There was speculation as to wether this was intentional or an editing error, but the paper received negative feedback on its online forums and comment boards. The news spread quickly through online channels and the paper had to deal with a variety of consequences. -To read the original article click HERE.

This example shows that writers and publications need to be on their toes when it comes to the content they express. Whether it's in print or online forms of the publication, the speech that gets out there should be censored for such offensive remarks. In this context, this type of 'hate speech' would be only protected insofar as if it didn't target a particular individual...but that doesn't mean it should get printed.

Young journalists should conduct themselves in ways that will help establish their credibility as writers, which I have noted in the video blog about this article. Since these are students, and not professional journalists there should be a little lee-way granted, but it also reflects badly on the publication and the school when such issues are raised in stories.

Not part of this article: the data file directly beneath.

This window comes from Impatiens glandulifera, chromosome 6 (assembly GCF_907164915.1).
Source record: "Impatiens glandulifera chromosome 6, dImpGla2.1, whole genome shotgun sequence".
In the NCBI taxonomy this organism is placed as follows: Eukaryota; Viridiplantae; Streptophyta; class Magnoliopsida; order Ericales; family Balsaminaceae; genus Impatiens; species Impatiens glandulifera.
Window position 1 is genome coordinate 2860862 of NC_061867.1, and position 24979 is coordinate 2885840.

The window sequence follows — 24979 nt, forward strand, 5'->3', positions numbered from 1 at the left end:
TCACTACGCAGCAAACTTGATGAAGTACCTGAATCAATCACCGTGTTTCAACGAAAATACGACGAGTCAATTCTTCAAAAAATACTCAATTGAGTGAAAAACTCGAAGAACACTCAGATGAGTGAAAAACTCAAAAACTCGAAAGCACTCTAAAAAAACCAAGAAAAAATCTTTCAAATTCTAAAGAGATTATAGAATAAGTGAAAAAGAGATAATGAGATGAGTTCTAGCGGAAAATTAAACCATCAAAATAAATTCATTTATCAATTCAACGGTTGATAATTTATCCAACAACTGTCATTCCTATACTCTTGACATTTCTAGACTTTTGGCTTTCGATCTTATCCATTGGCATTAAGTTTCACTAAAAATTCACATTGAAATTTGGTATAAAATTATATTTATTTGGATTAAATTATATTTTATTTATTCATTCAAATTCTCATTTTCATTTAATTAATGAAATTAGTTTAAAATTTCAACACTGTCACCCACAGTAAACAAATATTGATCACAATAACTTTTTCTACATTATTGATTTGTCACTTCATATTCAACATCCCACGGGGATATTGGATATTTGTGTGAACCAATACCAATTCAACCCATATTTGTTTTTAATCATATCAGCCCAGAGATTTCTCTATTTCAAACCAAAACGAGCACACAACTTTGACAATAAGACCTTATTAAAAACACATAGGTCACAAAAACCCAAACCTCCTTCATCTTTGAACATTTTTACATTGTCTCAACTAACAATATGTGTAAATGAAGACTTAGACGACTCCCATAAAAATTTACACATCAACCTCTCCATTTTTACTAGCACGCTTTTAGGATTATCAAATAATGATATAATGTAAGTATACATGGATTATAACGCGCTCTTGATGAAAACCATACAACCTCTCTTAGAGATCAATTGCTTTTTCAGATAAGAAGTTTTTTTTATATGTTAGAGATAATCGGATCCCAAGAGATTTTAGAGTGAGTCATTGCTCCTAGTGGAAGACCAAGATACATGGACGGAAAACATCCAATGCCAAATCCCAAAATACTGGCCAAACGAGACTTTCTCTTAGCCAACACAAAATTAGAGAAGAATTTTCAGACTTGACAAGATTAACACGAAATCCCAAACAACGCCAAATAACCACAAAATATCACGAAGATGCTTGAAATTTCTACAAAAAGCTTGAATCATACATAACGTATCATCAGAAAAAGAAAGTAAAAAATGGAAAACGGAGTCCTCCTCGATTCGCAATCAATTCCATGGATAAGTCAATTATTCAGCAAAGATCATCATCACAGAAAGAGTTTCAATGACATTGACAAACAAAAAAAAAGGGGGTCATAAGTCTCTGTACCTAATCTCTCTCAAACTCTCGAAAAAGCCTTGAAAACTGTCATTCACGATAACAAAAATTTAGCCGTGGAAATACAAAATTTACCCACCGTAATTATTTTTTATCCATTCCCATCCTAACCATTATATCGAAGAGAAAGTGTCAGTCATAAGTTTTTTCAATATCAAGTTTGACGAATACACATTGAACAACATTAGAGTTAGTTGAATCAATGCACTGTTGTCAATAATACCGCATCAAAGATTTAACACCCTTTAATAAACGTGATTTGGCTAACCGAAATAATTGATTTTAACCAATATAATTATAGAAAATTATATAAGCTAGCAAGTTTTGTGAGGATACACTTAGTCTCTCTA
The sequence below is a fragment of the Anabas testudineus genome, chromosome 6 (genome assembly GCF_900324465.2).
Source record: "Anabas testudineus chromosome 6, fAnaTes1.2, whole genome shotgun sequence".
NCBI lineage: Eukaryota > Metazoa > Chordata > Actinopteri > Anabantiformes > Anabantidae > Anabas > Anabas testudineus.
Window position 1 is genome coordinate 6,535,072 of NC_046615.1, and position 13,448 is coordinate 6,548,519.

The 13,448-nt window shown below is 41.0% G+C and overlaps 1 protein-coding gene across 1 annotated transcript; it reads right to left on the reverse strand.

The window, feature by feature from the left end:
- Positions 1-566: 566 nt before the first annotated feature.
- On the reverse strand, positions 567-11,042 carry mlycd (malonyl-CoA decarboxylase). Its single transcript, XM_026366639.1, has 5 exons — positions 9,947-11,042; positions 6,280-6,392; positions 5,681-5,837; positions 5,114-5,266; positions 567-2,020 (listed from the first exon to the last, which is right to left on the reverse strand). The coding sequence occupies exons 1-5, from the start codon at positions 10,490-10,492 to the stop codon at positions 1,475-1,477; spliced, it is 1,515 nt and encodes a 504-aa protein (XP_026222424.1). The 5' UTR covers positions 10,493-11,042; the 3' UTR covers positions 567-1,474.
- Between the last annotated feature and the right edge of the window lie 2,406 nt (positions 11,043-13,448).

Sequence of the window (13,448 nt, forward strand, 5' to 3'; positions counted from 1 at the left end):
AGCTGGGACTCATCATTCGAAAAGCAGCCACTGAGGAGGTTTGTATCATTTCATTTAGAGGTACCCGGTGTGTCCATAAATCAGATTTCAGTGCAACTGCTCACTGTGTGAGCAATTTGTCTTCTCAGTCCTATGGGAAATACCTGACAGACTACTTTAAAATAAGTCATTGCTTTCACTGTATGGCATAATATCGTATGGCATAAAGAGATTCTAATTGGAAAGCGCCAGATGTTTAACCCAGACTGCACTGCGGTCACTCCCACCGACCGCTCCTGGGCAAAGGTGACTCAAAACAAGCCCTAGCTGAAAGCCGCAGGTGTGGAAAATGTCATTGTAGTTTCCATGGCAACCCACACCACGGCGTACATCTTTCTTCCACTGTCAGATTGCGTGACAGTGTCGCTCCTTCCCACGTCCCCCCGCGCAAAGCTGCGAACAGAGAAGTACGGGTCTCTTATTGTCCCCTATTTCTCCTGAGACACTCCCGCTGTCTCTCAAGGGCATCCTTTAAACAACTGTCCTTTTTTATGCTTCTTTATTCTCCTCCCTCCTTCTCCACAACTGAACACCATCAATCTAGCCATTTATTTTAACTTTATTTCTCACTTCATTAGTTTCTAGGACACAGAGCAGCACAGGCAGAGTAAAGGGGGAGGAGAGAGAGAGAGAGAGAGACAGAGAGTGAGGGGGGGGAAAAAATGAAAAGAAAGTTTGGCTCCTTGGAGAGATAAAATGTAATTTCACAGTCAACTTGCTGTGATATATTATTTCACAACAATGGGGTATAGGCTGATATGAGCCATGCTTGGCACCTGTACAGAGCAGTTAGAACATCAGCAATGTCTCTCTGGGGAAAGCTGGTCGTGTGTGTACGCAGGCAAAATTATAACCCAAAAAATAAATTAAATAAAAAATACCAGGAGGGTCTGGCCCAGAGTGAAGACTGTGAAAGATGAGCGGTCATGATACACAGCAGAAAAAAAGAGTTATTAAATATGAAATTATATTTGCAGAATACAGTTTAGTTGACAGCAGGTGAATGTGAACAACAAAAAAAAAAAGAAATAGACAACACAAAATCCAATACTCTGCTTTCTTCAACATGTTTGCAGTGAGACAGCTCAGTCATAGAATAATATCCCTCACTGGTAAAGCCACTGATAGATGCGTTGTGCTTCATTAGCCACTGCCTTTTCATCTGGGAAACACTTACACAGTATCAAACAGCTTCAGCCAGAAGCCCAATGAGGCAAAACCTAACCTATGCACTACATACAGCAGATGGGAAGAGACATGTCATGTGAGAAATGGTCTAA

I feel like the student organization should go to extreme matters to right the wrongs that occurred in this case, and also go to great lengths to ensure that ALL students know what should/shouldn't be allowed to run in an issue.

In order to report the news accurately and effectively, it takes the entire staff's effort to ensure that the right sources and content reach the audience...in a non-offensive way. Not all student newspapers have this problem, but it has become apparent that there needs to be more emphasis made on teaching journalism ethics to young writers and students.


New Journalists Emerge From Changing Climate

Entrepreneurial Journalism covers several
platforms, all of which begin with technology.
The City University of New York, CUNY, is set to debut its new master's program in entrepreneurial journalism.

As the world of journalism changes, it's important for graduate schools for journalists such as CUNY to stay on top of both media and the changing platforms for which media is to be displayed.